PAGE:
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One planet: one health. A call to support the initiative on a global science–policy body on chemicals and waste

Brack, Werner; Barcelo Culleres, Damia; Boxall, Alistair B. A.; Budzinski, Hélène; Castiglioni, Sara; Covaci, Adrian; Dulio, Valeria; Escher, Beate I.; Fantke, Peter; Kandie, Faith; Fatta-Kassinos, Despo; Hernández, Félix J.; Hilscherová, Klara; Hollender, Juliane; Hollert, Henner; Jahnke, Annika; Kasprzyk-Hordern, Barbara; Khan, Stuart J.; Kortenkamp, Andreas; Kümmerer, Klaus; Lalonde, Brice; Lamoree, Marja H.; Levi, Yves; Lara Martín, Pablo Antonio; Montagner, Cassiana C.; Mougin, Christian; Msagati, Titus; Oehlmann, Jörg; Posthuma, Leo; Reid, Malcolm James; Reinhard, Martin; Richardson, Susan D.; Rostkowski, Pawel; Schymanski, Emma; Schneider, Flurina; Slobodnik, Jaroslav; Shibata, Yasuyuki; Snyder, Shane Allen; Fabriz Sodré, Fernando; Teodorovic, Ivana; Thomas, Kevin V; Umbuzeiro, Gisela A.; Viet, Pham Hung; Yew-Hoong, Karina Gin; Zhang, Xiaowei; Zuccato, Ettore

Publication details

Journal: Environmental Sciences Europe, vol. 34, 21, 2022

Arkiv: hdl.handle.net/11250/3010064
Doi: doi.org/10.1186/s12302-022-00602-6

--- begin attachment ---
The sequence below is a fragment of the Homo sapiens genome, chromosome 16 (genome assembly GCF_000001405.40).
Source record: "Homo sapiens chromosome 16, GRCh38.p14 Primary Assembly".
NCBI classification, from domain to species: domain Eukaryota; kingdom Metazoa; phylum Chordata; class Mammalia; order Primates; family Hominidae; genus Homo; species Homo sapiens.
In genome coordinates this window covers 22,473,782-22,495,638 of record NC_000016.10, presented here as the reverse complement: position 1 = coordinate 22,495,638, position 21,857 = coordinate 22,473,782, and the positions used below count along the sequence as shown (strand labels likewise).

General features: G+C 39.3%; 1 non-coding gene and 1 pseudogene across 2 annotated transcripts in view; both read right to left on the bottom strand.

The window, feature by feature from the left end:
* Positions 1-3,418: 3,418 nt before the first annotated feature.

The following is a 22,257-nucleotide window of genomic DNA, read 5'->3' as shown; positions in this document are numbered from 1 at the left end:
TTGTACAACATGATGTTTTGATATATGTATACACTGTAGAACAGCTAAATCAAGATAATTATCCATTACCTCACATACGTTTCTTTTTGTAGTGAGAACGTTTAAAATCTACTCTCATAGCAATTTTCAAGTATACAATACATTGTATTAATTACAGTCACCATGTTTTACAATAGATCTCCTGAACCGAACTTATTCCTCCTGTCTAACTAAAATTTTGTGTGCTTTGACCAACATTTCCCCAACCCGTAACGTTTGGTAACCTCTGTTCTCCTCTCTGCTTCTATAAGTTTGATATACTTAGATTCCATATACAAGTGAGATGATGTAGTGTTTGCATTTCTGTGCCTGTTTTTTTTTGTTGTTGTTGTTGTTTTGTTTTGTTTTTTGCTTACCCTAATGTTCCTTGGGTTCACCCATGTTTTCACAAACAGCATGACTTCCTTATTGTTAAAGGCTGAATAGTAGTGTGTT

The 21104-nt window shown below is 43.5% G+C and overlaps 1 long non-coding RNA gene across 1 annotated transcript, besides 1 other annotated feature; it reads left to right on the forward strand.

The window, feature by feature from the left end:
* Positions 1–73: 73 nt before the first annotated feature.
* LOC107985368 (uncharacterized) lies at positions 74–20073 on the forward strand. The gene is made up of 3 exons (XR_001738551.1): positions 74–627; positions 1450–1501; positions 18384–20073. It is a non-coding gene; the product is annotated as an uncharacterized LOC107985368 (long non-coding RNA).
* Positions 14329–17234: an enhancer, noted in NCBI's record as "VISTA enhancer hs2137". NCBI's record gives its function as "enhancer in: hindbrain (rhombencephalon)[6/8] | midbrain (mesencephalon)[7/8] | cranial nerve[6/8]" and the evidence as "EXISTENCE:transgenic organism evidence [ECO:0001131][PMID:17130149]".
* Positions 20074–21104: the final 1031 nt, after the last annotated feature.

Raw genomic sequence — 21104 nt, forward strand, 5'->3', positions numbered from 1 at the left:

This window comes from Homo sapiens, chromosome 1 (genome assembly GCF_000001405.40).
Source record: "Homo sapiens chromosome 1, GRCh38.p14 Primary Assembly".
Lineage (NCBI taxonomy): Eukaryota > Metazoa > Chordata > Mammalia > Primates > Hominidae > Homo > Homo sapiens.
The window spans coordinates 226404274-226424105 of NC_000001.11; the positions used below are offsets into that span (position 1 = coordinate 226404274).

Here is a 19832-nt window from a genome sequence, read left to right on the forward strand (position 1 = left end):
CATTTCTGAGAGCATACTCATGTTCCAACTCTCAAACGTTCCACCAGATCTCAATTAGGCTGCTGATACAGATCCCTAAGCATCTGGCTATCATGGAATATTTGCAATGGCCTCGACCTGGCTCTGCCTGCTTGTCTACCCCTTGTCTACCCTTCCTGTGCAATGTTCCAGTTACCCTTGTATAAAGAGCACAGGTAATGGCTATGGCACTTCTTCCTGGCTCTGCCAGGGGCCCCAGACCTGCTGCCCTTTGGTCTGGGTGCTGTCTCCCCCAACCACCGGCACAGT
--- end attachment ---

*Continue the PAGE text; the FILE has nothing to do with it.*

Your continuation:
The chemical pollution crisis severely threatens human and environmental health globally. To tackle this challenge the establishment of an overarching international science–policy body has recently been suggested. We strongly support this initiative based on the awareness that humanity has already likely left the safe operating space within planetary boundaries for novel entities including chemical pollution. Immediate action is essential and needs to be informed by sound scientific knowledge and data compiled and critically evaluated by an overarching science–policy interface body. Major challenges for such a body are (i) to foster global knowledge production on exposure, impacts and governance going beyond data-rich regions (e.g., Europe and North America), (ii) to cover the entirety of hazardous chemicals, mixtures and wastes, (iii) to follow a one-health perspective considering the risks posed by chemicals and waste on ecosystem and human health, and (iv) to strive for solution-oriented assessments based on systems thinking. Based on multiple evidence on urgent action on a global scale, we call scientists and practitioners to mobilize their scientific networks and to intensify science–policy interaction with national governments to support the negotiations on the establishment of an intergovernmental body based on scientific knowledge explaining the anticipated benefit for human and environmental health.